Kevin has always been adamant that he does not want to have a dairy cow, there is no way he is ever going to go back to milking cows. Hand milking 15 cows twice a day, while growing up, was more than enough for him. Goldie’s birth left us little option, as she was not suckling and the colostrum in the early milk is crucial for a calf. We had to milk Oprah and tube Goldie, mixing the milk with electrolytes, for additional hydration (see the post A life or death situation).
While we didn’t use any of the early milk, freezing left over colostrum and stuffing Goldie to the gills, we quickly realised that Oprah had an abundance of milk. There was no question of putting another calf on her, which is an option, as Goldie needed to stabilize first; there is also a risk of mastitis or other infections, if there is too much milk. The answer was easy, I just had to keep on milking and learn fast.
I quickly got rid of my fear of sitting so close to this big animal, while inexpertly squeezing a very sore part of her anatomy. Thank goodness, she is a very patient cow and I quickly learned how to hand milk, there were a few kicks in the beginning as her teats healed the lesions from briar scrapes.
Now my morning routine includes bringing Oprah into the shed, milking her by hand and letting her out again. It started with about 1.5 litres, but now with the growth spurt of the grass, we are up to 2.5 to 3 litres a day. I only milk her late in the mornings, primarily to give Goldie a chance to drink her fill first. I don’t fully drain her udders, but only to soften the tension in the ones Goldie has not emptied. This was again initially for Oprah to avoid any infections, but as the milk regulates according to demand it has worked out well.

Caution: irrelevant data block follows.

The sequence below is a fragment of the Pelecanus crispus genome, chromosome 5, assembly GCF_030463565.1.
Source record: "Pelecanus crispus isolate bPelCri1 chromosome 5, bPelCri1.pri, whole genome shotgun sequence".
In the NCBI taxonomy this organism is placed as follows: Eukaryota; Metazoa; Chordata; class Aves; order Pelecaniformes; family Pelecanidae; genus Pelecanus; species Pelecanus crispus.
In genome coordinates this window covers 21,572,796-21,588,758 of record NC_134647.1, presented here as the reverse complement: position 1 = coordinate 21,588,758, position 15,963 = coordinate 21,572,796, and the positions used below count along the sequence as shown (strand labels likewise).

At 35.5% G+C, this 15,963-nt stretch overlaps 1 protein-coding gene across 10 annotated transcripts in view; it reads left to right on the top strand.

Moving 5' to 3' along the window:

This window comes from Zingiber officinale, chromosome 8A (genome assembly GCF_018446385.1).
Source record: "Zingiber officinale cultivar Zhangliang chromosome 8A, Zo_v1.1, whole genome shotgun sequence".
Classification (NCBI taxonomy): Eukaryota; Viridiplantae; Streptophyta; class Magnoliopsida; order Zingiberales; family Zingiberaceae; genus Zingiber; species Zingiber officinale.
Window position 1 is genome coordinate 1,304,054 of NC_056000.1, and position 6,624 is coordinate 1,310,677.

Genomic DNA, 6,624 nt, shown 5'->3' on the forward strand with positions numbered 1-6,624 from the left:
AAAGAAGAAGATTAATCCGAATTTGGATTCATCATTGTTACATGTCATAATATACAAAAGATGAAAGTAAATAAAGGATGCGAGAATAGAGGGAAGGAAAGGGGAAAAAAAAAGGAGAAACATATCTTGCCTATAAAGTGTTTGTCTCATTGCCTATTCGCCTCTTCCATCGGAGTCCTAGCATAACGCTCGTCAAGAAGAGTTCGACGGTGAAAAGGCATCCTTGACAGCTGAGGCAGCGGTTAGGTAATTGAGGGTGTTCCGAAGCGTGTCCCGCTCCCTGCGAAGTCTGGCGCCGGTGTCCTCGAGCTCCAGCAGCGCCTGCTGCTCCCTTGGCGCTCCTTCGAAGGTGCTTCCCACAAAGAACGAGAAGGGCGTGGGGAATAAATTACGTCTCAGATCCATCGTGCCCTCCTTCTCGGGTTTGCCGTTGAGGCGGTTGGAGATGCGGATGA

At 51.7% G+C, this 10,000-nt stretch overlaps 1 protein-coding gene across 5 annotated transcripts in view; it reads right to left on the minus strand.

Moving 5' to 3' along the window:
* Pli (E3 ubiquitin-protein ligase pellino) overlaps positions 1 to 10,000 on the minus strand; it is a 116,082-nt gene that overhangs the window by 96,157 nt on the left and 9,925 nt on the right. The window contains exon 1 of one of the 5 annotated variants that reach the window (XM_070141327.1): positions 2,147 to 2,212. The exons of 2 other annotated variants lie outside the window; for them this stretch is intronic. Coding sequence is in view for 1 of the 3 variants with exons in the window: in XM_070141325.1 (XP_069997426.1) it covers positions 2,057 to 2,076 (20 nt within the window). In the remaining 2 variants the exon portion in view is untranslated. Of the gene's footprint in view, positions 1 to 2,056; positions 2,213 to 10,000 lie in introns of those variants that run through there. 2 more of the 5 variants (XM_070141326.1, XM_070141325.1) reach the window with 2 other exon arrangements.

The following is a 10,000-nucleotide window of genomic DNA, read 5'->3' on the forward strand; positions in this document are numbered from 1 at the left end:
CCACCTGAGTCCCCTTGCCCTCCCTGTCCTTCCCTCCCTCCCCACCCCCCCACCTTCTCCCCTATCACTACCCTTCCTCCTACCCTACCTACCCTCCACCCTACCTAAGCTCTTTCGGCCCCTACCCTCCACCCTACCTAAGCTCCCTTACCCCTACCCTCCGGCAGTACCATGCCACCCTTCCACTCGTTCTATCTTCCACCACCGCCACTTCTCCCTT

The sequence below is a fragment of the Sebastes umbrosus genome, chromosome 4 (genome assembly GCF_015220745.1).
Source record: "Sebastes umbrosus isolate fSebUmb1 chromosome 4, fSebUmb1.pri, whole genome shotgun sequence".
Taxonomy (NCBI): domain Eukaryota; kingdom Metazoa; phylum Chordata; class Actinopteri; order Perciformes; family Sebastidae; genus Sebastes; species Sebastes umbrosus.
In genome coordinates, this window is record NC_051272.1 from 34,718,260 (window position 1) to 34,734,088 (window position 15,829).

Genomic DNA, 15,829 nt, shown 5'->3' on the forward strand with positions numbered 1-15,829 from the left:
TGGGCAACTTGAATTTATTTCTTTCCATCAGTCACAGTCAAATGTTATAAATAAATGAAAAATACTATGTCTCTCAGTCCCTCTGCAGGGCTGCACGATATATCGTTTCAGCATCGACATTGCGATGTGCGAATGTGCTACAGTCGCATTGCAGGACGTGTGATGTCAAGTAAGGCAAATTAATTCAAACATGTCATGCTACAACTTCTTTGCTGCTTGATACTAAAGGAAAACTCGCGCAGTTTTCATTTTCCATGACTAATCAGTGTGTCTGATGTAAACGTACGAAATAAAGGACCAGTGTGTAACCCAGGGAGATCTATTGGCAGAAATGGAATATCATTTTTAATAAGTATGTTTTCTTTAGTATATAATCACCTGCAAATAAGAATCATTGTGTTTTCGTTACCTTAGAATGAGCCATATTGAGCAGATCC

While Kevin will get away with not milking, our girls are more than happy to pitch in and are delighted of their new skills. They practiced throughout their Easter holidays, right in our own spontaneous but very practical Easter camp.
I read up quite a bit on the process of milking, but also looked up regulations around milk. A great resource was the Backwoods Home Magazine , I was also delighted to read that there are very few restrictions around raw milk in Ireland and that you could even sell it, as long as you adhered to required sanitary standards. I have no intention of selling our milk, but there is the issue of oversupply for our own house. There is a huge support for raw milk in Ireland, have a look at Darina Allen’s article in the Slow Food Ireland site.
If you are looking to buy or find out more about raw milk, have a look at the Raw Milk Ireland website.
You don’t know what raw milk is? It’s exactly that, un-boiled and therefore unpasteurised. Before you get a heart attack, know that…I know exactly what my cows eat, any meds they are on, how they are health wise, and so on. This is also the milk Kevin grew up on. And no, I would not randomly drink raw milk from large factory farms.
The key is in hygiene and knowing the health of your cow. It also helps to know that Kevin never drank any other type of milk, as most children from Irish farms.
What about taste? To be honest, I don’t feel the difference. Saying that, I only drink milk with coffee, tea and porridge. My kids, that love a glass of milk, say they don’t feel any difference to the shop bought whole milk. I think this speaks volumes of the high standard of Irish milk.
While we are only milking one cow, it didn’t take long to have an oversupply of milk. My neighbours are happy to get some every so often, but that is still not enough. The solution was simpler than I thought, as there was no way I was going to waste that milk; I have started making cheese.
As a beginner, I started with the easiest cheese of all, and let me assure you that it is truly easy, cream cheese. Not only did I do a plain one that my daughter cleverly transformed into a lovely cheesecake, but I also did a very popular cream cheese with chives. It is beautiful with a slice of tomato; or on brown bread with smoked salmon, compliments from one of my neighbours.
Kevin and my kids are now hinting at me that two of the sheep, of which one has now lambed, are of a milking breed. “Wouldn’t our own feta cheese be great, mum?” said one of my girls. I have suddenly become the milkmaid of the house, but I am my own worst enemy, as I have to be honest and say that it does sound interesting.